1040265_10201647131799503_474965984_o Ah, the unreachable work life balance. What does it even mean? For me, it is the hopeful dream of someday having just enough time to accomplish everything that is important to me, without feeling rushed. But everyone’s ideal work life balance is different. In fact, it might not even contain the words “work” or “life”. One of my weaknesses as a writer is that I often find myself putting writing at the bottom of my list of priorities. My current work life balance looks something like this:

  1. Day job
  2. Tending family/friend relationships
  3. Continuing education for more lucrative day job
  4. Staying healthy
  5. Free time to watch television or read or just stare into space in order to keep sanity
  6. Writing, if I get around to it. Maybe. Oh look! I have full lives on Candy Crush again!

But when I’m in the middle of priorities 1 – 5, in the back of my head I’m always thinking about writing. When I have time, I’m going to write xyz and it’s going to be AWESOME! 

I even complain while meeting priorities 1 – 5….

Me: “I just wish I had more time to pursue the craft of writing, ya know?”

Friend: “Uh, yeah, sure. Are you going to eat that?”

I often feel like I cannot start writing unless I have several hours ahead of me. I yearn for a vast expanse of time with nothing else on my schedule to distract me. Unsurprisingly, THAT NEVER EVER HAPPENS.

I have still not found a good way to schedule writing into my life. My new years resolution was to write daily. It didn’t matter when, or where, or for how long. I think I lasted 3 days. But, I am optimistic that I can reignite the fire and begin that resolution anew. How do you prioritize writing in your life? Do you have any tips or tricks?

7 thoughts on “The Writer’s Work-Life Balance

  1. Writing (at least for me) is something that I cannot force. For example, if I make a resolution to write something every day, some days it will not come and the words are few (and bad!). Writing and your passion for it is strongly reflected in what you produce, hence (unfortunately) in order for readers to get *the vibe* of your passion and love of it, you can only write when you genuinely want to. Otherwise, your words are empty and lifeless. Some days, it flows like a river, other days it is a desert. As the French would say, C’est la vie.

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  2. Ah, I could relate to this so much! Writing is literally in the back of my mind at all times. I long to write constantly and I keep thinking that it just never is the right time. By the time I get off work, get the kids fed and bathed, there’s only a couple of hours left in the day. I always feel like it isn’t enough time to get in the “ZONE”. Then I feel guilty for never having written anything! Such a tragedy.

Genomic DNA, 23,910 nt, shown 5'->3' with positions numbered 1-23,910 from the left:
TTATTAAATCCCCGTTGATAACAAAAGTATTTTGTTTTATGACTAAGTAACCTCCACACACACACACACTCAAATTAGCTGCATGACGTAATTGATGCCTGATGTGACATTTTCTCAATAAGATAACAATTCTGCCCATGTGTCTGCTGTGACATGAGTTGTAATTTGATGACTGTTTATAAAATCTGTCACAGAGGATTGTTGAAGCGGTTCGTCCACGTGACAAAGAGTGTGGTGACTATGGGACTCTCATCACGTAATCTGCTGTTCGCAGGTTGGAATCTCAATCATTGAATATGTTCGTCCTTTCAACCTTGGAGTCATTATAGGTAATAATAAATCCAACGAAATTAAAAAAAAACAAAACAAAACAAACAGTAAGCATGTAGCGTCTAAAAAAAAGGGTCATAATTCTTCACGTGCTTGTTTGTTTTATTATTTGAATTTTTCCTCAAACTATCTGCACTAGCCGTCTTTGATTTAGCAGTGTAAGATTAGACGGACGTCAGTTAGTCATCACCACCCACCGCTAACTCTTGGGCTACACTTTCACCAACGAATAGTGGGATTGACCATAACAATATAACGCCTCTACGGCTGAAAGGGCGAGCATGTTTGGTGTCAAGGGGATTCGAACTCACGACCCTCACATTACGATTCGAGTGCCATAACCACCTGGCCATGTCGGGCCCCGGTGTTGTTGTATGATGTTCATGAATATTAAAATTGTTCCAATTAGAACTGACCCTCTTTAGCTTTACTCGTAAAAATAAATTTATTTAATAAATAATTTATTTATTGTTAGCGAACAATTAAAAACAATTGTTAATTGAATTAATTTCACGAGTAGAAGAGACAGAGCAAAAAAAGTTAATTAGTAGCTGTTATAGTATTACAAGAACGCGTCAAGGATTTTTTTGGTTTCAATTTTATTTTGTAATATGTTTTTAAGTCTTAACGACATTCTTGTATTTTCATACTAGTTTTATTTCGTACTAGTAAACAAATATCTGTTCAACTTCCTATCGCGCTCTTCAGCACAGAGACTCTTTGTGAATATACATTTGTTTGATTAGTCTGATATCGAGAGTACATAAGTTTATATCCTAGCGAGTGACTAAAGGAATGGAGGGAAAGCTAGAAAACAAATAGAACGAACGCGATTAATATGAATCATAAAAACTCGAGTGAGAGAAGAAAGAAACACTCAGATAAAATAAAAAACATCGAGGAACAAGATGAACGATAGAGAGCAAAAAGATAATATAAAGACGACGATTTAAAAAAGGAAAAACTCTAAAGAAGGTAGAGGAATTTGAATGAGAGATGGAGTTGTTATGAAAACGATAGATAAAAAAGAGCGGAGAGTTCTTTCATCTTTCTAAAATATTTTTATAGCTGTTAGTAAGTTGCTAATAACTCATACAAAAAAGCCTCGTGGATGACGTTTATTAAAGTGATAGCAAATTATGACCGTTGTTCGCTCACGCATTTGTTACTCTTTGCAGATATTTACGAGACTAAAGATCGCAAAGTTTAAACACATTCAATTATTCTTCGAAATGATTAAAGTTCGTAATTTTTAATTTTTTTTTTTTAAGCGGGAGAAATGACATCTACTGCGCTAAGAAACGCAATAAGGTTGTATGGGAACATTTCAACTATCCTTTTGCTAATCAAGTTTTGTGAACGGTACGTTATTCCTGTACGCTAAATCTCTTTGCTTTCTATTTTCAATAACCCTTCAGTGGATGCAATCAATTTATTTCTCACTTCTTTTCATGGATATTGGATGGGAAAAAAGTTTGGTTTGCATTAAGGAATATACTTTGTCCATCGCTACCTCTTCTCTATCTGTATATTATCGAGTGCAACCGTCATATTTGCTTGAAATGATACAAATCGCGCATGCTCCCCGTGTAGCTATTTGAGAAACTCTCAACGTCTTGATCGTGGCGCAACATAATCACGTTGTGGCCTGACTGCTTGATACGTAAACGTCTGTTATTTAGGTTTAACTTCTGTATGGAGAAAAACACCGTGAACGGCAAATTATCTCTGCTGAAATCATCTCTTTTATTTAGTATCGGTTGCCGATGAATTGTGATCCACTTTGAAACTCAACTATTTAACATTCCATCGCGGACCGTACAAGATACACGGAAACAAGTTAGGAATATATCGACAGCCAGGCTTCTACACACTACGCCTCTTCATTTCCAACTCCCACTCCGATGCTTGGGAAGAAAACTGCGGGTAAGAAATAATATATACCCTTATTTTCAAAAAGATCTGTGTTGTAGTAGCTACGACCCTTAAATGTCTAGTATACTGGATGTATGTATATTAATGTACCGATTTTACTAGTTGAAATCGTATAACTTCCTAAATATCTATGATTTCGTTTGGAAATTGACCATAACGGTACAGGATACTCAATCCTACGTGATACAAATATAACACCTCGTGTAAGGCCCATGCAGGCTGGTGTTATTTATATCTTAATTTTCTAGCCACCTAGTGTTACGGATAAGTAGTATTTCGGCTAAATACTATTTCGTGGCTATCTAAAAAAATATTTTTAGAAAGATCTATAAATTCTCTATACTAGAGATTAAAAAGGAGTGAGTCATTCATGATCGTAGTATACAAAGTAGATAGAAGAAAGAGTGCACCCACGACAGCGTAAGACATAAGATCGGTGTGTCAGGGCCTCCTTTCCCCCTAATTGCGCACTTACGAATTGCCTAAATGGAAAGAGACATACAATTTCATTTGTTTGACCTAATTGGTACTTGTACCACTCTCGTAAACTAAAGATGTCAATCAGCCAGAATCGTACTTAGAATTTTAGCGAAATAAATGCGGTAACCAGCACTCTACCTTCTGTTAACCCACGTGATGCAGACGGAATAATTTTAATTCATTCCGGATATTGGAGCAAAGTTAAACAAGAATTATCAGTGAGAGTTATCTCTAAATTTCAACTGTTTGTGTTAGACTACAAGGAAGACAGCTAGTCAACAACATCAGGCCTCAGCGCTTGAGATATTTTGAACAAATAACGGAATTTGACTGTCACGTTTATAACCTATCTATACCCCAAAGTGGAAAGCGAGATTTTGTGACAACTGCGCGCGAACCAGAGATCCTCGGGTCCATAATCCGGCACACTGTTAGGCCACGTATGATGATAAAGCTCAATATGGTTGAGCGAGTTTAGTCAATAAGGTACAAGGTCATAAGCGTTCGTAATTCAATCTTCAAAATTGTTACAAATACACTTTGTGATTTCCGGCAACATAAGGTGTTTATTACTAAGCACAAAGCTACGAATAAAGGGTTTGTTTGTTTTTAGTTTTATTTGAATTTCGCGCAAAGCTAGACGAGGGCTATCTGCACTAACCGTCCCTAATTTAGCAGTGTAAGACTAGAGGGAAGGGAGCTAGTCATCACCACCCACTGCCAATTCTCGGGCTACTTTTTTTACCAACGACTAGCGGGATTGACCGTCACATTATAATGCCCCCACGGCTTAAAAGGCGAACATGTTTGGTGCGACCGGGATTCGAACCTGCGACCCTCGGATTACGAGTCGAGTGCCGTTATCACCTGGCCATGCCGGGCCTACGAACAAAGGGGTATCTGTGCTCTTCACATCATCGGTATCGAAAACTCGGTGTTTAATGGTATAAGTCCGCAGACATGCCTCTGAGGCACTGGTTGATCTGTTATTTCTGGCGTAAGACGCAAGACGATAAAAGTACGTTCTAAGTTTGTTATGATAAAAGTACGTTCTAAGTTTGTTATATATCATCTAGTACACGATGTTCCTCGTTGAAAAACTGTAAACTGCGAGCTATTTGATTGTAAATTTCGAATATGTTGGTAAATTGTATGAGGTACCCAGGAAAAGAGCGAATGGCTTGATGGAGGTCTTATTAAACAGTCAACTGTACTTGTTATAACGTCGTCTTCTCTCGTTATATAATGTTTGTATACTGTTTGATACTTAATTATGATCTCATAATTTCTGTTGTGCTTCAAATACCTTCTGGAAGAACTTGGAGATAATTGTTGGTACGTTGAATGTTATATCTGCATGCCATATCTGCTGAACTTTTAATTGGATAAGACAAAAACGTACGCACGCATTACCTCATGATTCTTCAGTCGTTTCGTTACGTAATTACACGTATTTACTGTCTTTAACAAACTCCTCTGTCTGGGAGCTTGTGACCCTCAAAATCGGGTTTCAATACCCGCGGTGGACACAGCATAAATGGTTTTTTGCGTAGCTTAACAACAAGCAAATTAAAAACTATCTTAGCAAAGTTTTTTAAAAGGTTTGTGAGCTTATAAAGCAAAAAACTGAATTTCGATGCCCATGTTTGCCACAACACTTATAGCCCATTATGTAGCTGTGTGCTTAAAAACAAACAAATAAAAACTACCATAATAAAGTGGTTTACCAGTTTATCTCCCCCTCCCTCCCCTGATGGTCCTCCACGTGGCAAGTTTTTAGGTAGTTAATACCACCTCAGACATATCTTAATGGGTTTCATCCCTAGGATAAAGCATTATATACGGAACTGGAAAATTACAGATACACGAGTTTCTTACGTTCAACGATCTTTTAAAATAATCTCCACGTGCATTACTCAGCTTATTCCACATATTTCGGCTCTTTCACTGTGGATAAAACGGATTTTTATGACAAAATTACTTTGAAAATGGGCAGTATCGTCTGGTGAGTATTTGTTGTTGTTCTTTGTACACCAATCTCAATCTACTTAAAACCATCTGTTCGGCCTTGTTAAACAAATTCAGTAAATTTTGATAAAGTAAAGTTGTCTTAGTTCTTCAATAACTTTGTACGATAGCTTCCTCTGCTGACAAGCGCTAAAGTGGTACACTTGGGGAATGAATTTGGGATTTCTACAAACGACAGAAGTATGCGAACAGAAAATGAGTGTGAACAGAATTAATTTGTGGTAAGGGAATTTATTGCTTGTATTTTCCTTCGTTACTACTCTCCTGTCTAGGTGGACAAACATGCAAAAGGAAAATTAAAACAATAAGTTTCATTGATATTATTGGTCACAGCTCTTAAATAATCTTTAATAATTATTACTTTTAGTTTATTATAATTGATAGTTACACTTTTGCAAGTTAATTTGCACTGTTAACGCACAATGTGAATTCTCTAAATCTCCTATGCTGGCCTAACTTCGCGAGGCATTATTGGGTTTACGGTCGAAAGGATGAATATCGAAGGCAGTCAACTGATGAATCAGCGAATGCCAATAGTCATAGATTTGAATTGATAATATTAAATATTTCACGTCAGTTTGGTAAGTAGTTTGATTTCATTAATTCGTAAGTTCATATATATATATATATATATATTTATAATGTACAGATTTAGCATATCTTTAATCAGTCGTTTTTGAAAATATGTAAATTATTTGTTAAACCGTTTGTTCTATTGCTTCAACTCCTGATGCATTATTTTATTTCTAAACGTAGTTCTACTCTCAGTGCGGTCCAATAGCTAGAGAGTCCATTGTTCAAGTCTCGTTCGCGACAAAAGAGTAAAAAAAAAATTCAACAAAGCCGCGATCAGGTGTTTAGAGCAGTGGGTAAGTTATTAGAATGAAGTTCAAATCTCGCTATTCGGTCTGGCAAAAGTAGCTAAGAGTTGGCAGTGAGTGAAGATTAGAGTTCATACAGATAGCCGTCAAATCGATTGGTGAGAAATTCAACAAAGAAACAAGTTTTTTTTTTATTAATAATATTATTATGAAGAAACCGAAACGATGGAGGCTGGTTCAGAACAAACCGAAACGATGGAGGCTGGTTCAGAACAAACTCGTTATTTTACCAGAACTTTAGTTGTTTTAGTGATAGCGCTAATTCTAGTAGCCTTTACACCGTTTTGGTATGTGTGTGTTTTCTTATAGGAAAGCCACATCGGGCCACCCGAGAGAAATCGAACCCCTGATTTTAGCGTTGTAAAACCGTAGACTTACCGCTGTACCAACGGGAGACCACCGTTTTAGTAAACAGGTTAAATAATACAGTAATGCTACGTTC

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    1. I feel your pain! Lately I’ve had the writing itch, and yet I still can’t seem to find the right moment. It’s true what they say, you have to write even when you’re uninspired. For me that is as difficult as going to the gym ><


  3. Oh goodness, I’m the same way. And trying to be inspired to write while going to school and work and then life…ug. Unfortunately, though, it all boils down to not prioritizing writing, you’re right. I tried dedicating a block of time to writing, and here and there I adhere to it. I have still kept my main goal of posting at least once a month on my blog so even if it does not have anything to do with my story, it still keeps in the habit. 🙂


    1. One of my goals with blogging was definitely to warm my brain up for working on my story. So far the score is Blog: 7, Story: 0. I feel your pain 🙂


  4. That sounds like a great strategy missL, thank you for sharing it! I have never sat down and timed myself to see how long it takes to write a page. I think I’ll have to go and buy a stopwatch… 😉


  5. It’s funny because I wrote a post very similar to this yesterday, asking for help. And amazingly, last night for the first time I wrote as many pages as I set out to do. That literally has never happened. My trick was to schedule out a block of time that was absolutely dedicated to writing. Then, I figured how long it would take me to write a page, and I calculated how much I could get done in that time (for example, I write screenplays, and I figured I could write roughly one page every half hour. So, three hours, I could write six pages.) Then, instead of just focusing on “I have to get these six pages done in this three hour window,” I focused on each individual page. “I have to get this page done in thirty minutes.” I actually didn’t feel too rushed, I just focused easier. And then I’d usually get done with ten minutes to spare, so I’d allow myself to browse the net until the next half hour window started. Maybe this doesn’t help though, this method is definitely more focused on just “producing,” but I think that if you can promise yourself you’ll be producing content every time you schedule yourself to write (and if this method can actually help you focus), you’ll see writing become a more important priority.

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